2023-24 Annual Plan

Closed 8 May 2023

Opened 6 Apr 2023

Feedback updated 28 Jul 2023

We asked

We asked the community to share their voice on: 

  • the entry fee for the Enclosed Gardens at Hamilton Gardens 
  • keeping rates at 4.9%, looking for options to reduce spending and increase revenue, and borrowing money to fund the gap 
  • delaying work on a seasonal cover for the outdoor Lido Pool at Waterworld. 

You said

We received a total of 1841 responses: 

  • Community sentiment was mixed on the increased entry fee to an average of $20 per person for the enclosed gardens for out-of-towners 16 and over. Just over half (54%) of Hamilton respondents were opposed to the increase, with 17% in full support and another 29% partially supportive. Hamiltonians were more accepting of an increased entry fee (to an average of $20 per person) than non-Hamiltonians (70% opposed). 
  • 68% of respondents were in support (either in full or in part) of Council’s proposal to keep rates at the 4.9% average increase that was forecast in the Long-Term Plan, reduce spending and increase revenue where possible, and borrow money to fund the gap. Respondents’ comments noted concern around increasing costs of living, and felt that rates should be kept as low as possible. 
  • 69% of respondents fully supported delaying work on the cover of the Lido Pool.  

We did

Hamilton Gardens 

Council has opted to set the fee to the enclosed gardens at Hamilton Gardens at $20 from February 2024. Hamiltonians, and those under 16, will continue to be able to enter all areas of the Gardens free of charge. 

Revenue from the entry fee will go towards the significant and increasing costs to maintain Hamilton’s most-popular visitor attraction, and continuing to provide the world-class experience it is known for. 

Staff are still working through the details but at this stage Hamiltonians will need to show proof of current physical address e.g. from local or central government departments, banks or utility companies (e.g. power, phone, gas). They’ll then be provided with a membership card or similar which means they can scan straight in on subsequent visits to the gardens. 

There will also be a range of concession rates for students, Community Services Card and SuperGold Card holders as well as annual passes.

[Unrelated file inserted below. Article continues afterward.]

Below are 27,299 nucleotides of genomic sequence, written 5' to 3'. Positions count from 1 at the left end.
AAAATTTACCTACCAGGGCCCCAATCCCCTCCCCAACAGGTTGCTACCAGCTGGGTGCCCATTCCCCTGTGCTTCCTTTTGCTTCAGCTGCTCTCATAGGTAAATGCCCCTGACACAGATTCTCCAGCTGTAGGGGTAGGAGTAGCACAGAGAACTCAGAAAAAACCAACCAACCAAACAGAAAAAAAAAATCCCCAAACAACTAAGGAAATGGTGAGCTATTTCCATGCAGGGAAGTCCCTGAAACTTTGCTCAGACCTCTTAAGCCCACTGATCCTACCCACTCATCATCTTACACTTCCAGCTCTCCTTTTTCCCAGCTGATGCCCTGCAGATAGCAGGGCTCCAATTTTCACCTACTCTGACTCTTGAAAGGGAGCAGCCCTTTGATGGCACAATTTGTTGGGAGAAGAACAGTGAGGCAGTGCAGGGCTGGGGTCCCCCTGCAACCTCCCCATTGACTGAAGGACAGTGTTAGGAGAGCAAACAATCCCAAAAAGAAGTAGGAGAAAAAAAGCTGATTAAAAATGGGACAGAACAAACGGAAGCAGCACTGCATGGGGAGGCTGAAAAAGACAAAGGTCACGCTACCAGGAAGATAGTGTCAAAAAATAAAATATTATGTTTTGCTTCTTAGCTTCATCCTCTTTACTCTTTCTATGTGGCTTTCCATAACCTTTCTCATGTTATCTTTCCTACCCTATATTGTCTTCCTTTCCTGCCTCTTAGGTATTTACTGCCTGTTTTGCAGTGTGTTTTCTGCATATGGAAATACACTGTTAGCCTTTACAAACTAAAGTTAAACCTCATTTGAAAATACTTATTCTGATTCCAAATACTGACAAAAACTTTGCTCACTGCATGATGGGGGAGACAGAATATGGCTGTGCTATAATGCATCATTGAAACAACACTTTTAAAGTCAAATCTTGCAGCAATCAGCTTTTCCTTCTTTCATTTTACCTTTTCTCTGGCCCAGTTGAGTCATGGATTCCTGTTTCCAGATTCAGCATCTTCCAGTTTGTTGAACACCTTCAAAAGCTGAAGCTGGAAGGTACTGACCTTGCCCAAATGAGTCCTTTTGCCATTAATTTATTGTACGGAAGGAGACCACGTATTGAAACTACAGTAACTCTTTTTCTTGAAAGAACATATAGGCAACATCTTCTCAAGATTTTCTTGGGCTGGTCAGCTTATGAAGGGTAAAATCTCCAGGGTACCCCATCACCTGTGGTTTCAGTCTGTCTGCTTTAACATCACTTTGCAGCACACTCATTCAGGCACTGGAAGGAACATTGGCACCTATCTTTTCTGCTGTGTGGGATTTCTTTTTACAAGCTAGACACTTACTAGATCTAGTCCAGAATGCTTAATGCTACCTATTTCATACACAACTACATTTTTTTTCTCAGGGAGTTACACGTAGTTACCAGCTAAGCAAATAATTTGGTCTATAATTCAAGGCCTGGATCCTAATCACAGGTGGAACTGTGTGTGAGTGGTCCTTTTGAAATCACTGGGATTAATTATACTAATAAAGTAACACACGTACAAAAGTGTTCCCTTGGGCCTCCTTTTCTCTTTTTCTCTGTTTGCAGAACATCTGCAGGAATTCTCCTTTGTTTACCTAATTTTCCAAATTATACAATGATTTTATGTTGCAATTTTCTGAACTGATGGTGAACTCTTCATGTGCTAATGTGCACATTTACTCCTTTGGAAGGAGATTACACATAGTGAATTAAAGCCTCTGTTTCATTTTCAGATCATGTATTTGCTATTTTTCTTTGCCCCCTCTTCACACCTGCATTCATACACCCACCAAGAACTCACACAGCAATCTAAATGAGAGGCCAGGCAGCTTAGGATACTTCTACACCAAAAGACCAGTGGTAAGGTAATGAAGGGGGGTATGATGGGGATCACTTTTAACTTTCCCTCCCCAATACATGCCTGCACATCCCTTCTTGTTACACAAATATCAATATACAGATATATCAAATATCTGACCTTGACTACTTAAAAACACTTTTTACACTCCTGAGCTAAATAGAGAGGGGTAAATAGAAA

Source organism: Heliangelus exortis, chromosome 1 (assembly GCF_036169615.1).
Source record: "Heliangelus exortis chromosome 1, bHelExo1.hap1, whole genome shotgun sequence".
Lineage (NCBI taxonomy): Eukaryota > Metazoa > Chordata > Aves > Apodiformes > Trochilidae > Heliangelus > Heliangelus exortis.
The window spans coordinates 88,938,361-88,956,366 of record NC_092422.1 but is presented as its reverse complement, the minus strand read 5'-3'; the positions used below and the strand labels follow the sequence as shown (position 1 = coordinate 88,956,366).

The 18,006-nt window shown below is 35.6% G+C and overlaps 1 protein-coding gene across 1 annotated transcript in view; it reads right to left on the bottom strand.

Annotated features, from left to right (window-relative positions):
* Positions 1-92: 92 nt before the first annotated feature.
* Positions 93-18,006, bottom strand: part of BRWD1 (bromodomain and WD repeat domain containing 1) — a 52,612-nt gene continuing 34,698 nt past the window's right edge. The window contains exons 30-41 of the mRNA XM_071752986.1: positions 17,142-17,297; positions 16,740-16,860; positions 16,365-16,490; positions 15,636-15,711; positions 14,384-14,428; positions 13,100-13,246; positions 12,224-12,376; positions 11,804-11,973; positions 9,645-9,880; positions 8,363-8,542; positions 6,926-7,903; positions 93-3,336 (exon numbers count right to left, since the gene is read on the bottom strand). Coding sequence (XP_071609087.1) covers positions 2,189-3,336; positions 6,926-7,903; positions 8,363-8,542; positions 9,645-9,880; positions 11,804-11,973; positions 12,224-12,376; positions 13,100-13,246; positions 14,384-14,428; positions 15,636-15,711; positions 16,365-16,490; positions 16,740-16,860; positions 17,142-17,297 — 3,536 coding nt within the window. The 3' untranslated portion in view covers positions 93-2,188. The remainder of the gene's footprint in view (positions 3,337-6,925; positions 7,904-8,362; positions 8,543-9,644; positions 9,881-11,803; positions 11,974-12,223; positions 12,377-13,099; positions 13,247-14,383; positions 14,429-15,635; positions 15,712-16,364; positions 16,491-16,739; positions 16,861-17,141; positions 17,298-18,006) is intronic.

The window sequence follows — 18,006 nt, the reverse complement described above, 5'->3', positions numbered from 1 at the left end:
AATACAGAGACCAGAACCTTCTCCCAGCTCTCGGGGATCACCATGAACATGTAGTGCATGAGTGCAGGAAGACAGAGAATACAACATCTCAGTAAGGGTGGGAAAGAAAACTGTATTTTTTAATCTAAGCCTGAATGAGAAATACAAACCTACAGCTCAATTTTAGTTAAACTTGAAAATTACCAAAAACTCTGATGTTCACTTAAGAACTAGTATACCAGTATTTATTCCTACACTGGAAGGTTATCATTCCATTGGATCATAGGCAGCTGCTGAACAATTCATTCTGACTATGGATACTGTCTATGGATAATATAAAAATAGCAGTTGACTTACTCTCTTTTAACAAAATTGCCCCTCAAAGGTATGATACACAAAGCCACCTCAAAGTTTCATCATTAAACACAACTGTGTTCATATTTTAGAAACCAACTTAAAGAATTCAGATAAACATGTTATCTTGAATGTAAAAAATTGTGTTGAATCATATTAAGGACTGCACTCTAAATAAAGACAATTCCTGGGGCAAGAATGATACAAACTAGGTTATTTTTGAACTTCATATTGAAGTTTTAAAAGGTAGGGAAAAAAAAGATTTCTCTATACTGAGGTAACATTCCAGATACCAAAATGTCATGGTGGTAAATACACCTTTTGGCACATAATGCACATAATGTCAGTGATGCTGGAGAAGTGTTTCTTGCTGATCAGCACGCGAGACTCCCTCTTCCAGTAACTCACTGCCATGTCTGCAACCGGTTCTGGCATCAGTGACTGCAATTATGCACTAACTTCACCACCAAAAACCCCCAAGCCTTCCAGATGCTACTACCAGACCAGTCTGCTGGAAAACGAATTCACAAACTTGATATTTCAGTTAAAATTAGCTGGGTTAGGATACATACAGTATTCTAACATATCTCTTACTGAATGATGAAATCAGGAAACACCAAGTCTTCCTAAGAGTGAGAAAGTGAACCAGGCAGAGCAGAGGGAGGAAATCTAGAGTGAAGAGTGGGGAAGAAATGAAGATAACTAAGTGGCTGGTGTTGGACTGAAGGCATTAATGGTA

Everyone, no matter where they live, will continue to have free access to the wider gardens which include the Rogers Rose Garden, the Rhododendron Lawn, the Hammond Camellia Garden, the children’s playground, Turtle Lake and Hamilton Gardens Café. 

Our financial situation 

Councillors opted not to increase rates beyond the 4.9% average that has been signalled for a long time. 

Cost savings of around $9 million were found through the Annual Plan process, alongside a further $1.3 million in revenue to help address the balancing the books figure. 

In this Annual Plan, our debt-to-revenue ratio will be 199%, meaning we’ll be borrowing $1.99 for every $1 we bring in in revenue. Our net debt will be $843 million. 

Delay work on a cover for the Lido Pool 

Council voted to delay the work by a year. This will deliver savings of $200,000 in 2023/24. 

Other key projects 

Councillors also opted in include in the draft Annual Plan: 

  • $2.5 million of funding for the design and construction of infrastructure to provide additional wastewater capacity in Glenview (the Te Anau/Splitt diversion project) 
  • increased wastewater resilience at the Pukete Wastewater Treatment Plant 
  • enhanced pedestrian safety at the Abbotsford St/Ulster St intersection through the installation of a pedestrian crossing and associated safety improvements (subject to Waka Kotahi co-funding under the low-cost, low risk Road to Zero programme)
  • additional CCTV cameras in the city 
  • enhancements at Wellington Street Beach 
  • boardwalks at Donny Park/Kukutaaruhe Gully 
  • completion of a fully inclusive playground at Claudelands Park in partnership with Magical Bridge Trust NZ. 

All up, Council is investing in a capital programme of $352.1 million worth of key projects for 2023-24. Council’s operating expenditure budget will be $388.4 million. 

Published responses

View submitted responses where consent has been given to publish the response.


Hamilton City Council's 2023-24 Annual Plan is the budget and work programme for Year Three of the 2021-31 Long-Term Plan.